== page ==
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McKees Rocks Borough pursues landlords with compliance issues


By Elizabeth Perry

McKees Rocks Borough officials are trying to crack down on landlords who are negligent in maintaining their buildings or aren’t paying property taxes.

At an Aug. 9 meeting, Council President Archie Brinza said a letter had been sent to landlords who were out of compliance with borough statutes as a first step in bringing them to the table.

Putting liens on properties, or confiscating land through the court system because its owner has been negligent, can be a costly prospect for boroughs and townships.

Brinza said he is “sitting down” with landlords in order to work out agreements with them to bring them back into compliance.

“We are really, really trying to change this narrative, and I don’t know if we’re doing it the right way, but we are trying,” Brinza said.

The borough has more than 800 landlords according to LeeAnn Wozniak, borough secretary, and those who don’t maintain their properties have brought consternation to tenants and neighbors alike.

McKees Rocks resident Maribeth Taylor had been complaining about the dumpster outside 114 Sarah Street for three years because the landlord of the building where it resided was not maintaining it properly.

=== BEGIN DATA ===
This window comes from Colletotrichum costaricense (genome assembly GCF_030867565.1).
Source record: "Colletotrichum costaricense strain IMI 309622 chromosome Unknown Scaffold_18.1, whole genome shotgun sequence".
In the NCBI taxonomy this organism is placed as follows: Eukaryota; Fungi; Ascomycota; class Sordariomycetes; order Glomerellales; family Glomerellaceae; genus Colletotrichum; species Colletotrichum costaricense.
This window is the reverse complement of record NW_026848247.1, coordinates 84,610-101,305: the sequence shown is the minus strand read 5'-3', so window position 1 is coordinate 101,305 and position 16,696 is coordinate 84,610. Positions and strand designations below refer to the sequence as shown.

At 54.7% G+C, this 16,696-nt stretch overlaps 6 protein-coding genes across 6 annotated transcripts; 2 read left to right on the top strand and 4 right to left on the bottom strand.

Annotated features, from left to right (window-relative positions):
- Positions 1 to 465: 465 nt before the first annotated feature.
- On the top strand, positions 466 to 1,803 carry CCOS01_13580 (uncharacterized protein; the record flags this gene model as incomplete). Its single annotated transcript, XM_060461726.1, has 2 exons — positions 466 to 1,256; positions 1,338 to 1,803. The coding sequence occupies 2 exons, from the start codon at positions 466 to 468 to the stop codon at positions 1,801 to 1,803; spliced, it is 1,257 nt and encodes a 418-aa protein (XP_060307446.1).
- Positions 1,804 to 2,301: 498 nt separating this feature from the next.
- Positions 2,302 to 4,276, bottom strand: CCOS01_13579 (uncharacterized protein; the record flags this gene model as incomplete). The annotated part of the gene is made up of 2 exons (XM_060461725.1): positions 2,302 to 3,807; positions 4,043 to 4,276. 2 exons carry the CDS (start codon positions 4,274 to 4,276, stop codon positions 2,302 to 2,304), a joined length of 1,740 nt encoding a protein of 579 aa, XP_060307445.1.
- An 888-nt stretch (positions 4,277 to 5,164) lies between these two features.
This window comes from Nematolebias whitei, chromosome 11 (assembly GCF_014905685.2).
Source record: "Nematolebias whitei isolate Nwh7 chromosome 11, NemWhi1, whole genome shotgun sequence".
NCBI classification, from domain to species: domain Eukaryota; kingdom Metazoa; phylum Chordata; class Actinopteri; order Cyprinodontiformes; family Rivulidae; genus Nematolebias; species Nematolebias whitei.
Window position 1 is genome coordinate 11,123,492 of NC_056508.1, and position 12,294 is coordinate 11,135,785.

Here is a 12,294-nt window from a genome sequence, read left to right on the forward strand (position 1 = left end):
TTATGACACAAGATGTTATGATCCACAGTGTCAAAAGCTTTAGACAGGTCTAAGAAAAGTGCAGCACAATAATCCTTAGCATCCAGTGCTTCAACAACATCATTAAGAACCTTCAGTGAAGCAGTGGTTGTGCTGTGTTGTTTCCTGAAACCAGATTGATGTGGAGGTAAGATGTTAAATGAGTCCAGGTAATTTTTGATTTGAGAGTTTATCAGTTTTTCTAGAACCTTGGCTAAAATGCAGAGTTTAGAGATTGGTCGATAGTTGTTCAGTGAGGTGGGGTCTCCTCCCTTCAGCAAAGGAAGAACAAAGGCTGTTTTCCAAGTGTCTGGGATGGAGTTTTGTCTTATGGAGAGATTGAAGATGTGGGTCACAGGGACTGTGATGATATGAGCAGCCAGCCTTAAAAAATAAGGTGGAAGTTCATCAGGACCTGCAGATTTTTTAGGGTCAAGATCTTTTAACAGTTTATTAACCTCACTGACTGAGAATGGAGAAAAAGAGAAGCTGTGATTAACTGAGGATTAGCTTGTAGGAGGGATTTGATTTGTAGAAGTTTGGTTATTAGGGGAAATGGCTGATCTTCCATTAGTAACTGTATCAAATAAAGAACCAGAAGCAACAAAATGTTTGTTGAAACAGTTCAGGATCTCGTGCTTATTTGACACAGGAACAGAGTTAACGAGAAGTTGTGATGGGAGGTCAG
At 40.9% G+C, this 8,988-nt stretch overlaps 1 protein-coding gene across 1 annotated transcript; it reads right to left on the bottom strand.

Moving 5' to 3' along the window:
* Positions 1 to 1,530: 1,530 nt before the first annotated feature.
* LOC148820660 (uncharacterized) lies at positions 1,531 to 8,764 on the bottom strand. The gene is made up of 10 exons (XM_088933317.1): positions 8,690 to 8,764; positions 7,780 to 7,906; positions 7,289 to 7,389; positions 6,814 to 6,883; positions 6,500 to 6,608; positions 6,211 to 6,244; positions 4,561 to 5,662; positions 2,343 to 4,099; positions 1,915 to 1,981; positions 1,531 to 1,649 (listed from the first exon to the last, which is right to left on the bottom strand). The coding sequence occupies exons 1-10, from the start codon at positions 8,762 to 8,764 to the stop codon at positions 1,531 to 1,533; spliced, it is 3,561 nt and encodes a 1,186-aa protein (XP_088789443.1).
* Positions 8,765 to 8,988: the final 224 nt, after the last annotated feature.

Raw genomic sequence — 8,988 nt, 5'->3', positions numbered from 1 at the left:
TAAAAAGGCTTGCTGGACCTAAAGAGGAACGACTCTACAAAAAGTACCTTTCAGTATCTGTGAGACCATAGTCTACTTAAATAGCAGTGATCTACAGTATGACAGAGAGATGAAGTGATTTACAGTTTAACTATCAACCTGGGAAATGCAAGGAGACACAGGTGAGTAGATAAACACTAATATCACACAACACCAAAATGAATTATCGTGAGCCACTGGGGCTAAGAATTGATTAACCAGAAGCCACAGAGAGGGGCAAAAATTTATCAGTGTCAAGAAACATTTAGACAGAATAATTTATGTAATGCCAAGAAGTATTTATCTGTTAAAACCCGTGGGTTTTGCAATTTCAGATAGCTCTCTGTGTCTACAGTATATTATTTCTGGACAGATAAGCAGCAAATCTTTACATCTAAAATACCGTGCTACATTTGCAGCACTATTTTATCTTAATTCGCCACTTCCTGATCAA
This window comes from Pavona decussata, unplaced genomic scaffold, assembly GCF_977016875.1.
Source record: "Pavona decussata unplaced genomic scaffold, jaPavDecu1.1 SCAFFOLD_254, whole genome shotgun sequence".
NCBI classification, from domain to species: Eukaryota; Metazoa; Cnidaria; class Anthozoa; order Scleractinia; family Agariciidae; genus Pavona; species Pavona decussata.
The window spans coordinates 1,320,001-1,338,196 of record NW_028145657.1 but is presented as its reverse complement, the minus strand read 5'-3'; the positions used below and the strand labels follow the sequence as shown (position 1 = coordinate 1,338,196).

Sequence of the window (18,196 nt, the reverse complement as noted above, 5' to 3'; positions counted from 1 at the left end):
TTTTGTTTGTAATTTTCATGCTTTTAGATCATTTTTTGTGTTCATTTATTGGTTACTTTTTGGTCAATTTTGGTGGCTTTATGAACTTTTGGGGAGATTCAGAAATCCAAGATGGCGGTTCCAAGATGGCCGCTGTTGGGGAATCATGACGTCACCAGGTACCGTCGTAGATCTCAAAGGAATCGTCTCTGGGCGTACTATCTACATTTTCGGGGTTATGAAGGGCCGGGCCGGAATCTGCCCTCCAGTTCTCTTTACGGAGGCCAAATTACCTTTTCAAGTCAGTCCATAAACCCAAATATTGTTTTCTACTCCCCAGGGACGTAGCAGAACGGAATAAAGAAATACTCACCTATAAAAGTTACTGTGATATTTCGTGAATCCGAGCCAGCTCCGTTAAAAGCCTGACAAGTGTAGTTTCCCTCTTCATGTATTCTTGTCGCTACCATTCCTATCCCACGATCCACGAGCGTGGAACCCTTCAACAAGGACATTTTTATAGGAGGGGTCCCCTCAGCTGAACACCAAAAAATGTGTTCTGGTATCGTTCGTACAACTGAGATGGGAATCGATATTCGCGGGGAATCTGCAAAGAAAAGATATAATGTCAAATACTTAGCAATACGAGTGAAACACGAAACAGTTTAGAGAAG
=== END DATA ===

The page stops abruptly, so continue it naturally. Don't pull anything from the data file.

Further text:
“The dumpster stunk really bad,” Taylor said.

McKees Rocks council was prompted to ask the owner of the building to remove it from the sidewalk based on her concerns.

“Hopefully they will continue to do what’s right for the community,” Taylor said.

Council President Archie Brinza said he had been in discussions with the landlord to mitigate the trouble the dumpster had been causing residents.

Thornburg resident Mark G. Puzas Jr., owns the rental unit which had been the site of the vexing dumpster through a company called Alice Street Investments.

Puzas has had issues with unpaid taxes, according to court filings.

Brinza said he’d initially tried to come up with solutions from the owner that involved encasing the dumpster, before finally settling on full removal.

Brinza said he respects that Taylor is committed to their community.

“I think it looks ten times better, I am glad she brought the complaint to me,” Brinza said.

The building at 114 Sarah St., like others in the borough, didn’t have a valid occupancy permit.

In 2019, the board passed ordinance 1753 to increase standards for landlords, one of which is a requirement for a valid occupancy permit.

“I guarantee you he will be in compliance ASAP,” Brinza said.

The council is also looking into further legal tools and a formalization of processes to hold landlords accountable for their properties.

“We’re adopting standards that have been adopted nationwide,” Mayor David Flick said, adding that the board's efforts would be “people-driven,” so renters would not be unceremoniously removed from property because of the actions of their landlords.


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